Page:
ASPEN - A demolition crew started tearing down the Given Institute, an Aspen building designed by famed modernist architect Harry Weese and built in 1972, in large chunks and small pieces Monday afternoon. Using a backhoe, Alpine Demolition of Arvada began the work shortly after 1 p.m., starting on the northeastern wall of the architecturally acclaimed structure. The building-removal company was commissioned for the job by the University of Colorado's medical school, which has owned and operated the building and 2.25-acre property on a bluff overlooking Hallam Lake for many years.Once the demolition and debris removal are complete, the property will be turned over to next-door neighbor Jonathan Lewis. He has a contract to buy the property, which once belonged to Aspen philanthropist Elizabeth Paepcke, for $13.8 million. A CU official has said that the sale of the property would close within three days of the building's removal. Lewis is considering some type of residential development on the site, but has not been specific about his future plans.In early February, Colorado Preservation Inc. (CPI) placed the building on the state's 2011 Most Endangered Places List. Forty-four historic sites in the state were nominated this year, but only six were selected for the list.At the time, CPI Executive Director James Hare said the organization devotes staff hours and resources to raising funds to save imperiled historic sites, and it helps rally concerned citizens in preservation efforts. He had hopes for helping preserve the Given Institute.CPI's nomination of the Given Institute for its list says, "The Given Institute is a modernist architectural masterpiece designed by the renowned Chicago architect Harry Weese. Best known for designing the Washington, D.C., metro stations, Weese was commissioned by the University of Colorado School of Medicine to design a place where the top medical minds could meet to exchange ideas and present research findings."Built in 1972 on land donated by the late visionary matriarch of Aspen, Elizabeth Paepcke, the Given Institute stands as evidence to the promise of Aspen as a place of big ideas from the world's greatest artists, thinkers and leaders. The Given Institute has been determined eligible for the National Register of Historic Places as a site of exceptional importance built within the last 50 years."The architecture of the recent past "is under assault cross the country," CPI's nomination said. Ironically, CPI noted, Weese was a famous preservationist. He told Time Magazine in 1973 that "maybe someone will save one of our buildings some day."But the effort to preserve the building over the last fall and winter by the city of Aspen and concerned local citizens was unsuccessful. In January and February, the city negotiated with one developer, CS Acquisitions, which had an option on the property. However, a vast majority of City Council and Planning and Zoning Commission members didn't like the developer's plans, which initially included construction of three luxury residences on the property and a one-year deadline for the city to find a buyer for the Given building at a cost of $3.75 million.After those negotiations broke down and CS Acquisitions' option on the property expired, Lewis stepped in and secured an option, which stipulated that the building be demolished. His subsequent discussions with city officials over the issue of saving the building resulted in no agreement. CU, as a state entity, was legally allowed do what it wanted with the building, and allowing the structure to remain on the site apparently was not a financially viable option for Lewis' development concepts.Mayor Mick Ireland in March commented that it would be an "environmental disaster" to tear down the Given building. It was estimated that the building's removal would require hauling 55 truckloads of debris from the site to the county landfill."I think we could have preserved the building and most of the open space if we had enough time to assemble a coalition to buy it," he said.CU bought the property in the early 1970s at half its assessed value. When the Given Institute building was completed, the structure and property surrounding it became the frequent site of medical conferences and seminars.Last year, CU initiated plans to sell the property because it no longer wanted to manage its $200,000-a-year upkeep and also to shore up its sagging finances.Last week, a "wake" was held in which supporters of the Given met in the building's lobby and lamented the upcoming loss.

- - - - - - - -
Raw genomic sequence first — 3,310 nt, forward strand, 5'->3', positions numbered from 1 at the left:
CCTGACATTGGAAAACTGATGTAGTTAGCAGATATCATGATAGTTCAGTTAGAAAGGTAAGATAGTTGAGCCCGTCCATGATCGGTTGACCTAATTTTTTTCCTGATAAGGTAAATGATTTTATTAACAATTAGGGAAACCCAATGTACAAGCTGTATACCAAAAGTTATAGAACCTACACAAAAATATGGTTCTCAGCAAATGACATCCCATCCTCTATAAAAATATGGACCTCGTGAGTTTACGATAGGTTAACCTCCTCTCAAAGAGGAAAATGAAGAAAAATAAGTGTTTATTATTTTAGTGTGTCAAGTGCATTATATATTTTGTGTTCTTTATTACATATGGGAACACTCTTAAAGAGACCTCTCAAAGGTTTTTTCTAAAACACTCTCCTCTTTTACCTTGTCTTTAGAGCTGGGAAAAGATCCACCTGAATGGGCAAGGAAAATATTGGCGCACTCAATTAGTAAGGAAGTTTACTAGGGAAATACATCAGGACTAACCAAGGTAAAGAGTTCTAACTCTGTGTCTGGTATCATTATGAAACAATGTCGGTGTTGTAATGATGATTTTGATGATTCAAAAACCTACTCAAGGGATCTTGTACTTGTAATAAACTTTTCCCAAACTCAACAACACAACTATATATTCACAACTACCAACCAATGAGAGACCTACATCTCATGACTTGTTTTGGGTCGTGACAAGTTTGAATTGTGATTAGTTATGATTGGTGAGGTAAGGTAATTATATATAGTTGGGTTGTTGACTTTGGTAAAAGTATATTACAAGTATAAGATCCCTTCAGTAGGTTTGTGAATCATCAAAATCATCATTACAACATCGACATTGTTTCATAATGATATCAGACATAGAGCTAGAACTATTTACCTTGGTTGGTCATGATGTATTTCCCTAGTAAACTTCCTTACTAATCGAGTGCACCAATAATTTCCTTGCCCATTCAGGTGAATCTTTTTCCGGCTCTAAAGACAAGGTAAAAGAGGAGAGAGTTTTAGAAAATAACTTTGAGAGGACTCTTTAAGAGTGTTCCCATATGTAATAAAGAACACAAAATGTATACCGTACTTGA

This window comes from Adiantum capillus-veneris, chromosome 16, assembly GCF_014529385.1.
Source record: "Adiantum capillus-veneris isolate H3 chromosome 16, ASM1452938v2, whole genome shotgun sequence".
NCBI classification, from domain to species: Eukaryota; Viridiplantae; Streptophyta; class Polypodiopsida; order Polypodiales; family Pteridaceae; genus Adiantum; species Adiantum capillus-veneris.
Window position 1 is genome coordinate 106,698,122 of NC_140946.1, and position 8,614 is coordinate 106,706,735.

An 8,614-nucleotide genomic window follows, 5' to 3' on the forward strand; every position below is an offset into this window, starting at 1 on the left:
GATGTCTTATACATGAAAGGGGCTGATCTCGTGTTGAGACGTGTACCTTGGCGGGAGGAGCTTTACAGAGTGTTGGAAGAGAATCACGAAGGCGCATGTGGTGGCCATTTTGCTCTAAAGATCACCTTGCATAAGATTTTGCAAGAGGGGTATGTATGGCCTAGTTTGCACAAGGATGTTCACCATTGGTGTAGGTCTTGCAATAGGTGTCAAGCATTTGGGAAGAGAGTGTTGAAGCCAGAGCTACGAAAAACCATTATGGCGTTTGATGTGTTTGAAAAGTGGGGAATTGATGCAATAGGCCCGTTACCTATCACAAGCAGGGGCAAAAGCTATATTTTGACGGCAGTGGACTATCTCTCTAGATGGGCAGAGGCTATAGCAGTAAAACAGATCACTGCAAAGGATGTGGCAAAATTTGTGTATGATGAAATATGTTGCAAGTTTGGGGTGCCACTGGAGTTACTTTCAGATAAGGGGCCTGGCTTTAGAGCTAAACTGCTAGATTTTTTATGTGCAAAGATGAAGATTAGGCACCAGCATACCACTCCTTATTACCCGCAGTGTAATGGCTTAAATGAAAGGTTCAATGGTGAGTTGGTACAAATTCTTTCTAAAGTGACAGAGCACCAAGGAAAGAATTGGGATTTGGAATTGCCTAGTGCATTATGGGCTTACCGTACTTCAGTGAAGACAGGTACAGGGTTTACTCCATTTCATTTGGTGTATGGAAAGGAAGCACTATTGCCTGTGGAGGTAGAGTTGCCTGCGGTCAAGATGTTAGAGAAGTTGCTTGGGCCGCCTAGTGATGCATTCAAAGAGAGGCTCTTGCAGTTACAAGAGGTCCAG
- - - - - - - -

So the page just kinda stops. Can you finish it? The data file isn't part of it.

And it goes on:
Aspen Times reporter Scott Condon contributed to this story.